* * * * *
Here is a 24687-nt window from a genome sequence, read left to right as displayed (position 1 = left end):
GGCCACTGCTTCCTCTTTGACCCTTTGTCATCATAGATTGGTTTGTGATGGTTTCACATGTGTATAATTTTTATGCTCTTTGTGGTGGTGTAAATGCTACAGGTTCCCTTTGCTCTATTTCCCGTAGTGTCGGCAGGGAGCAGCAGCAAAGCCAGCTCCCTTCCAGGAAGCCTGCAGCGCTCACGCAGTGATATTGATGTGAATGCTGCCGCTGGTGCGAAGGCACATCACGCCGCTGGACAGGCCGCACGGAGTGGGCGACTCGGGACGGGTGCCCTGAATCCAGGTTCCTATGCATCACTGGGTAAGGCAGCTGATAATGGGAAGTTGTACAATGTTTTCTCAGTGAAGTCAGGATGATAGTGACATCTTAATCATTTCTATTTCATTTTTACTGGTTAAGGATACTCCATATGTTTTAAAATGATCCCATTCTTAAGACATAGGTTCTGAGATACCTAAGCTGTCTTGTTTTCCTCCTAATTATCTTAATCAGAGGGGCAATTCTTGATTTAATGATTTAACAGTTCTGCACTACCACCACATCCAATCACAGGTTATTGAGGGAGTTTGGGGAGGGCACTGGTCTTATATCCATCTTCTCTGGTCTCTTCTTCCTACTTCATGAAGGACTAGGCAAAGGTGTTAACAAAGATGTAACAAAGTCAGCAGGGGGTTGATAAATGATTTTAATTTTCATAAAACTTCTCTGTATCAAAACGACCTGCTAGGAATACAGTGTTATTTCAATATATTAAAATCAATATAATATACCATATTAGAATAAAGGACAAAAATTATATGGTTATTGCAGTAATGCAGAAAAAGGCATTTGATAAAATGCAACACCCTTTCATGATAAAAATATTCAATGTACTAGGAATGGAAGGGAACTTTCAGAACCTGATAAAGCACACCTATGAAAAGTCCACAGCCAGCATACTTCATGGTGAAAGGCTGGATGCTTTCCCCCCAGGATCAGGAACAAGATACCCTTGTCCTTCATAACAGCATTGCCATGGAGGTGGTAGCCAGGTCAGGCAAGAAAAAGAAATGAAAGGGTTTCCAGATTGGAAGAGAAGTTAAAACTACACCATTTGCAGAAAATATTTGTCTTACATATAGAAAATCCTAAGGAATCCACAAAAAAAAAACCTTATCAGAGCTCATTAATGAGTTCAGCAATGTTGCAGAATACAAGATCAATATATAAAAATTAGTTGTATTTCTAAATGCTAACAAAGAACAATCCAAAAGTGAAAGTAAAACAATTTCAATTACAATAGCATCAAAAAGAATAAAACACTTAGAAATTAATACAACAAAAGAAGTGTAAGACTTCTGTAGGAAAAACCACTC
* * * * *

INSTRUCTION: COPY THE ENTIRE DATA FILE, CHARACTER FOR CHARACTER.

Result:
Here is a 24687-nt window from a genome sequence, read left to right as displayed (position 1 = left end):
GGCCACTGCTTCCTCTTTGACCCTTTGTCATCATAGATTGGTTTGTGATGGTTTCACATGTGTATAATTTTTATGCTCTTTGTGGTGGTGTAAATGCTACAGGTTCCCTTTGCTCTATTTCCCGTAGTGTCGGCAGGGAGCAGCAGCAAAGCCAGCTCCCTTCCAGGAAGCCTGCAGCGCTCACGCAGTGATATTGATGTGAATGCTGCCGCTGGTGCGAAGGCACATCACGCCGCTGGACAGGCCGCACGGAGTGGGCGACTCGGGACGGGTGCCCTGAATCCAGGTTCCTATGCATCACTGGGTAAGGCAGCTGATAATGGGAAGTTGTACAATGTTTTCTCAGTGAAGTCAGGATGATAGTGACATCTTAATCATTTCTATTTCATTTTTACTGGTTAAGGATACTCCATATGTTTTAAAATGATCCCATTCTTAAGACATAGGTTCTGAGATACCTAAGCTGTCTTGTTTTCCTCCTAATTATCTTAATCAGAGGGGCAATTCTTGATTTAATGATTTAACAGTTCTGCACTACCACCACATCCAATCACAGGTTATTGAGGGAGTTTGGGGAGGGCACTGGTCTTATATCCATCTTCTCTGGTCTCTTCTTCCTACTTCATGAAGGACTAGGCAAAGGTGTTAACAAAGATGTAACAAAGTCAGCAGGGGGTTGATAAATGATTTTAATTTTCATAAAACTTCTCTGTATCAAAACGACCTGCTAGGAATACAGTGTTATTTCAATATATTAAAATCAATATAATATACCATATTAGAATAAAGGACAAAAATTATATGGTTATTGCAGTAATGCAGAAAAAGGCATTTGATAAAATGCAACACCCTTTCATGATAAAAATATTCAATGTACTAGGAATGGAAGGGAACTTTCAGAACCTGATAAAGCACACCTATGAAAAGTCCACAGCCAGCATACTTCATGGTGAAAGGCTGGATGCTTTCCCCCCAGGATCAGGAACAAGATACCCTTGTCCTTCATAACAGCATTGCCATGGAGGTGGTAGCCAGGTCAGGCAAGAAAAAGAAATGAAAGGGTTTCCAGATTGGAAGAGAAGTTAAAACTACACCATTTGCAGAAAATATTTGTCTTACATATAGAAAATCCTAAGGAATCCACAAAAAAAAAACCTTATCAGAGCTCATTAATGAGTTCAGCAATGTTGCAGAATACAAGATCAATATATAAAAATTAGTTGTATTTCTAAATGCTAACAAAGAACAATCCAAAAGTGAAAGTAAAACAATTTCAATTACAATAGCATCAAAAAGAATAAAACACTTAGAAATTAATACAACAAAAGAAGTGTAAGACTTCTGTAGGAAAAACCACTC